She was leaving her mark, her signature. This was her closure, this was her way of stating that she had kissed him first. She had him first. A first was a first- unforgettable. As we ran back to the bus, squealing and practically peeing in our pants from laughter, I felt a bolt of invincibility strike me. I wish I could see the reaction on the boy’s face when he walked into the parking lot and saw the consequences of his fatal mistake: you mess with a pretty girl, and she will call for her warriors.


“What on Earth happened here?” Mom yelped as soon as I walked (or rather, limped) through the front door of our house. She sat in the living room with her reading glasses on and a calculator in hand. Faith had her arm looped through mine and was helping me carefully set my shopping bag (courtesy of the overflowing bags from the mall in the trunk of Michelle’s car) near the foyer.

I sent Mom a sheepish smile as I limped towards the couch. “I was going up the escalator and I tripped,” I sighed, hoping I sounded genuine enough to get her to believe me. She rushed over to me, kneeling down to inspect my ankle.

“This is pretty bad, sweetheart,” she said, clicking her tongue. “You’re lucky you didn’t break a bone. It’s awfully swollen.” Her head snapped up to look at me. “Where is Harrison?”

“He just stopped by his house to fetch a pair of crutches for me to borrow,” I replied. Mom turned to Faith. We had rehearsed this on the bus: every possible angle that my mother threw at her, she had to answer as calm and collected as she could manage.

“Is this true, Faith?” she asked, getting up and standing tall, hands placed firmly on her hips. Faith faltered and for a moment I thought all was lost. Mom would find out that I had been at a volleyball game and not at the mall and that the reason I was on the volleyball team was because I had joined a beauty pageant. She would ground me for all of eternity. But luckily, Faith got herself together.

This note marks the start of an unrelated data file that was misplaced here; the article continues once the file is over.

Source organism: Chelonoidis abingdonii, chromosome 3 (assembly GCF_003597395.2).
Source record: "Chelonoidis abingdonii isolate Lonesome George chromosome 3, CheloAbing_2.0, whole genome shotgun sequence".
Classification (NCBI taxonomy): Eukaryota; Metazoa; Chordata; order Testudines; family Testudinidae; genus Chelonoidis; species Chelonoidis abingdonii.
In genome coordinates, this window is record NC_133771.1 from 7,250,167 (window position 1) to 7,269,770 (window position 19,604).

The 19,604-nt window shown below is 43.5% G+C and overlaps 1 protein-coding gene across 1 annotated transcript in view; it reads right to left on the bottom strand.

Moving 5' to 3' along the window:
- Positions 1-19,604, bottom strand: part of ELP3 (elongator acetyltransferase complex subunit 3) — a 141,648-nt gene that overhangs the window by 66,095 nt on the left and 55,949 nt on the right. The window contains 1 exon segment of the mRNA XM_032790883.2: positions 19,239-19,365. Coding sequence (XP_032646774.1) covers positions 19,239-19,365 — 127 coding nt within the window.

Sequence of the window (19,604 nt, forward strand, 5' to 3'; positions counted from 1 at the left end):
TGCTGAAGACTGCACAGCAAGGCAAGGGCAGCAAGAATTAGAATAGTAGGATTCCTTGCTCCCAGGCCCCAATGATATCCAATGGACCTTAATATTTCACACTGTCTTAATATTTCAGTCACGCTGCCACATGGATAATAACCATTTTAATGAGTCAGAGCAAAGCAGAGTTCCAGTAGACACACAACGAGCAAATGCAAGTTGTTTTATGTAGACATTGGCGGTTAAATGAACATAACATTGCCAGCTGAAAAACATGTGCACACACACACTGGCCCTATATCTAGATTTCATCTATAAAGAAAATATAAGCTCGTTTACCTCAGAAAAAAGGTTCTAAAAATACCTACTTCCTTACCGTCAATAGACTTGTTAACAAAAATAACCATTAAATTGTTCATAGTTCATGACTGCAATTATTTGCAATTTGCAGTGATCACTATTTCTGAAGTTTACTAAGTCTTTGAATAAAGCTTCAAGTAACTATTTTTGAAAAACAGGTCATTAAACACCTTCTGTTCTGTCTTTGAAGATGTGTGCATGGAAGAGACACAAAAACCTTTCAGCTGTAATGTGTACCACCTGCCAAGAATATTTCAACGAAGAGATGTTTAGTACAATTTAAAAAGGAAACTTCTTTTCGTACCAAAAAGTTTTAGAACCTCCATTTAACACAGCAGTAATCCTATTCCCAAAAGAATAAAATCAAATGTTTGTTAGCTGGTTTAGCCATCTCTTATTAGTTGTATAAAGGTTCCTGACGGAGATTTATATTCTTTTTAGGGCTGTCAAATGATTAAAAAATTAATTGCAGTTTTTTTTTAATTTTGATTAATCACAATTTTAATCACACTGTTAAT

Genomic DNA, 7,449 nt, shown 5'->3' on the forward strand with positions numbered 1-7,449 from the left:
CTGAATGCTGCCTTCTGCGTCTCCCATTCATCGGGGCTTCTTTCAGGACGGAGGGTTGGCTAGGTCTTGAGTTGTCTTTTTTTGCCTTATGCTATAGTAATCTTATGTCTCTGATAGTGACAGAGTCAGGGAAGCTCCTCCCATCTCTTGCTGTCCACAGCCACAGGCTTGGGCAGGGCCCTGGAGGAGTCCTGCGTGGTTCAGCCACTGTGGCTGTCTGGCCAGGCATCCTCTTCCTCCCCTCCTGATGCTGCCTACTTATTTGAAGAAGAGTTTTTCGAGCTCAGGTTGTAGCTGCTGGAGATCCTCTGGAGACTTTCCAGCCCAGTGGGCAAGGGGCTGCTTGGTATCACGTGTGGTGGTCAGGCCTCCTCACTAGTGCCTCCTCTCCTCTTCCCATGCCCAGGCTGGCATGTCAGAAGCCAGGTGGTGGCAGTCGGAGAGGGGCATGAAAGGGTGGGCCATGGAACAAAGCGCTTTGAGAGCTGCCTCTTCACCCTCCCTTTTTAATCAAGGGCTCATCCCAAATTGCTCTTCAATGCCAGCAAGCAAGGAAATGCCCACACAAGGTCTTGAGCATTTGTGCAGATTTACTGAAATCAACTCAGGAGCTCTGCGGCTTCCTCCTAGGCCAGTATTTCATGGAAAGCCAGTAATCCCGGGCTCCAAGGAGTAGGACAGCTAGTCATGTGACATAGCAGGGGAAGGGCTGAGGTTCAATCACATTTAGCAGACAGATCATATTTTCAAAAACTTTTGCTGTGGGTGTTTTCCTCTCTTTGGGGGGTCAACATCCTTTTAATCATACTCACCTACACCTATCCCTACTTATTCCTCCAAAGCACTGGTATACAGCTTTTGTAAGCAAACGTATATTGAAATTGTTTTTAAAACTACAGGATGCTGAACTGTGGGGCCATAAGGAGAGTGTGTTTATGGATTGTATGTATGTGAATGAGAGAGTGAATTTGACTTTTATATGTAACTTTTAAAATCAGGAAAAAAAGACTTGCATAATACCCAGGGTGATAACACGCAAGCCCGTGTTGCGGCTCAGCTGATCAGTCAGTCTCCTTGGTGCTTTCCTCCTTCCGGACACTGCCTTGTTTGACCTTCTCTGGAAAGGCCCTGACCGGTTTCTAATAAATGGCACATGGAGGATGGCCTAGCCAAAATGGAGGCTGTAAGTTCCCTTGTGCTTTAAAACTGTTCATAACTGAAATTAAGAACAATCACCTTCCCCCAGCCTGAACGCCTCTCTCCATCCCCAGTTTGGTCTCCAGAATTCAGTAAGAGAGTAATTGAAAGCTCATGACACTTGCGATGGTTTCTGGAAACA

“Yes,” Faith sighed tragically, frowning and placing a comforting hand on my shoulder. “It was so embarrassing. Nina’s always been a bit klutzy, as you know, and for her to fall down each and every step of the escalator and flash the cute guy behind her by accident with her underwear-”

I cut Faith off with a harsh glare and a slight shake of my chin to let her know that she was going a bit too far with her imagination. Mom clapped a hand over her mouth, covering up a laugh.

“That is indeed an embarrassing story for the books,” Mom chuckled, shaking her head solemnly at me. “Thank you for helping her walk up the pathway, Faith. Did you want to stay for dinner?”

Faith shook her head. “Oh no, that’s alright Mrs. Gregory. My parents expect me to come home right after the game.”

“The game?” Mom asked, her brows furrowing. My eyes widened, and I quickly stepped in to do damage control.

“Shopping for dresses is the hardest game a girl has to take part in, Mom,” I sighed. “Trying on dresses, realizing none of them fit or the color makes you look like an oversized grape. You of all people should understand the never ending battle.”

She scratched the top of her head, a small smile forming on her lips. “That is true, counting the number of dresses I had to try on in my pageant days,” she sighed fondly. “Well, you’re welcome here any time Faith.”

Faith nodded, then turned to me, clapping a hand hard on my back. I cringed, gritting my teeth. She was out the door in less than five seconds, evidently ready to stop feeling the pressure of putting up a facade in front of my mother. Unfortunately, I was the one who had to play by this role around the clock.

After much hobbling and leaning against the walls for balance, I managed to make it to my bedroom, plopping down onto my bed. I felt exhausted. The upper area of my arms felt sore, not to mention my knees were aching. It felt like a breath of fresh air to finally be lying down, my head resting against my pillow. I was halfway to dreamland when a loud rapping noise sounded from my window pane. My eyes shot open and I quickly sat up. I wiped a small drool stain from the side of my mouth, looking up to see Harrison. I rubbed the remainder of sleep from my eyes, yawning as I limped over to the window.

He breathed against the glass before writing Crutches for Punches. I laughed, shaking my head before doing my part and breathing on the glass back. I wrote My hero before opening the window and letting him in. This time, he didn’t nearly knock his foot into my face. He handed me the crutches, then took a deep breath and slumped against the floor. I placed the crutches beneath my underarms and practiced walking around. He watched me, simply sitting beside my windowsill. For a couple of minutes it was just this: the sound of the crutches step-step-stepping along the floor, me focusing on balancing and lifting my opposite foot at the right time, and Harrison sitting on my bedroom floor, watching me.